found time to write the best history then extant
of the naval War of 1812 and a more elaborate
work on "The Winning of the West," which set
in true perspective the importance of the great
westward movement over the Alleghanies. Per-
sonally he was frank, impulsive, courageous,
strenuous, an ardent American in the best sense
of the term. When congress authorized the rais-
ing of "three cavalry regiments from among the
wild riders and riflemen of the plains," he was
offered command of one of them, but, doubting
his technical military knowledge, secured the
appointment of his friend Wood, with himself
as second in command. The regiment quickly
caught the popular fancy, because of its pictur-
esqueness. The dispatches of war correspondents
from the front gave the Rough Riders a promi-


nence out of all proportion to their military per-
formances excellent as these proved to be.

The army safely disembarked at Daiquiri and
Siboney near Santiago. On June 24th General
Joseph Wheeler, a distinguished ex-Confederate
cavalry officer, moved forward with a force of dis-
mounted cavalry including the Rough Riders
and struck an advanced Spanish force at Las
Guasimas. After a fierce fight in the hot tropical
forest the Spanish fled in confusion. On the
1st of July the army moved against the outer
defenses of Santiago, and fought two spirited
actions on and around San Juan Hill and at
El Caney. Owing to the illness of the unwieldy
Shafter, both actions were won through the
efficiency of the soldiers and regimental officers
rather than through skillful generalship. At San
Juan the Rough Riders were again in the thick
of the fight. Roosevelt, who was now in com-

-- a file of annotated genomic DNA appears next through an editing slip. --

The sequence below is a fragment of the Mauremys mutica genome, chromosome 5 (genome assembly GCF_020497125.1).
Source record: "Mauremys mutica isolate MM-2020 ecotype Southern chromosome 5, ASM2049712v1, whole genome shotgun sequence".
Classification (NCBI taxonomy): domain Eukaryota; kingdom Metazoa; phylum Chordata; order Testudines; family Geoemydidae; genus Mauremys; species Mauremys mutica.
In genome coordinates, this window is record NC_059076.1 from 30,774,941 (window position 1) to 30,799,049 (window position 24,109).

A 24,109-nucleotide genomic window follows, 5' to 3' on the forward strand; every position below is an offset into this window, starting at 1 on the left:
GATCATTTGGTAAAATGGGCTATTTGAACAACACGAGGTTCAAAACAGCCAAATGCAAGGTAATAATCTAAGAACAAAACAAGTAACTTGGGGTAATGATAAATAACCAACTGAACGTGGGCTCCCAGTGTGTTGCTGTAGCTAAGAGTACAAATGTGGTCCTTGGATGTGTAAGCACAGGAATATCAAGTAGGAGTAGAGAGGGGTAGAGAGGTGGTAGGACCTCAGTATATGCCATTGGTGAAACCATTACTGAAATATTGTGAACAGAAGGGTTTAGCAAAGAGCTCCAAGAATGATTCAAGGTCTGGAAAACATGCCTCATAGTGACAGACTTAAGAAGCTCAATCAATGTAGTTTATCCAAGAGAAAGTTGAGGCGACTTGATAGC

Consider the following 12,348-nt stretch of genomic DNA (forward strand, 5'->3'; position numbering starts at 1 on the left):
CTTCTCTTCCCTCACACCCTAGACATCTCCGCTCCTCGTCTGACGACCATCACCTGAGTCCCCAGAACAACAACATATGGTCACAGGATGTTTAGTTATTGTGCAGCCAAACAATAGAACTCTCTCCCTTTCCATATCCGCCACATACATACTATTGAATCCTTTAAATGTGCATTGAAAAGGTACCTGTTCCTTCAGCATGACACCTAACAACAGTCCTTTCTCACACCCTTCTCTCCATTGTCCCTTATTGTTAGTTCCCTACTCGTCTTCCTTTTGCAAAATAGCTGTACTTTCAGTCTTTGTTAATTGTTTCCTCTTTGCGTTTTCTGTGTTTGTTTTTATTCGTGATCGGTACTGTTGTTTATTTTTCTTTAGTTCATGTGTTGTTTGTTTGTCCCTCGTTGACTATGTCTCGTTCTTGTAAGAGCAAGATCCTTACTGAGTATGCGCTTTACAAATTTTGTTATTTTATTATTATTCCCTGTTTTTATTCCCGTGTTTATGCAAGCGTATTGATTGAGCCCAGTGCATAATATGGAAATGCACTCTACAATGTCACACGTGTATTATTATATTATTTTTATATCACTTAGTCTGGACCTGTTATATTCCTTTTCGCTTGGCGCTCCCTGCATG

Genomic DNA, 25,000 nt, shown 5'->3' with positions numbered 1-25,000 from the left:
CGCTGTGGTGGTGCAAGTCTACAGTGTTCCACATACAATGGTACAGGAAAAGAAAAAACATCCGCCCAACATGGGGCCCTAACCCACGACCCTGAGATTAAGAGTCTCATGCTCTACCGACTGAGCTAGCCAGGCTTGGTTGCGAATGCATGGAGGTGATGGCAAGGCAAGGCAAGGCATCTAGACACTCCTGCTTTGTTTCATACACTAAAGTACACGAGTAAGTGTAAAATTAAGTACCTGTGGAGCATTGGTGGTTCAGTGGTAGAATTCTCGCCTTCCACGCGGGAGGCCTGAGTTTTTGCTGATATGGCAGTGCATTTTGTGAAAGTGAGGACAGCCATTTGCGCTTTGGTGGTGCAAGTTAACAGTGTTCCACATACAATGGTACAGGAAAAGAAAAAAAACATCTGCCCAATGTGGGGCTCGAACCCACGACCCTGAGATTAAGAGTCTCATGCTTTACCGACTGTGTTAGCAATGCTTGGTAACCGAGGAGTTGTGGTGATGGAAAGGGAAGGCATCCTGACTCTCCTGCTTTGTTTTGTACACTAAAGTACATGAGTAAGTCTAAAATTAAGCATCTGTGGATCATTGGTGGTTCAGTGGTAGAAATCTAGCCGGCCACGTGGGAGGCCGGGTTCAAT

mand of the regiment, Wood having been pro-
moted, led the charge in his part of the field and
was one of the first in the Spanish intrenchments.

On the morning of the 3rd, fearing capture
from the besieging army, all the Spanish fleet
except one vessel emerged from the harbor and
endeavored to escape to the westward. A running
fight ensued, at the end of which every Spanish
vessel was a blackened wreck on the coast of
Cuba. Only one American was killed and one
wounded. In the conflict the Oregon especially
distinguished herself, both by her speed and
fighting efficiency. At the time of the battle
Admiral Sampson was absent with the flagship
New York, and the senior officer present was


Commodore Schley. As he issued no orders to
the other ships, the battle was really a "captains'
fight," but there was "honor enough for all."
Two weeks later Santiago surrendered, with more
than ten thousand prisoners.

The destruction of Cervera's fleet proved the
decisive battle of the war. Another Spanish
fleet that was on its way eastward to the Philip-
pines turned back at the news in order not to
leave the coast of Spain undefended. It was
evident that the Spanish troops in Cuba, cut off
from supplies and reinforcements, could not long
hold their own. An army under Major-general
Miles landed in Porto Rico and carried everything
before it. European pressure was brought to
bear upon Spain, whose finances were in a de-
plorable state. Spanish honor being satisfied,
a protocol was signed at Washington on the 12th
of August, followed in December by a definitive
treaty. By this treaty Spain abandoned all claims
to Cuba and Porto Rico. She also ceded Guam
in the Ladrones archipelago and the Philippines,
consisting of some three thousand islands with a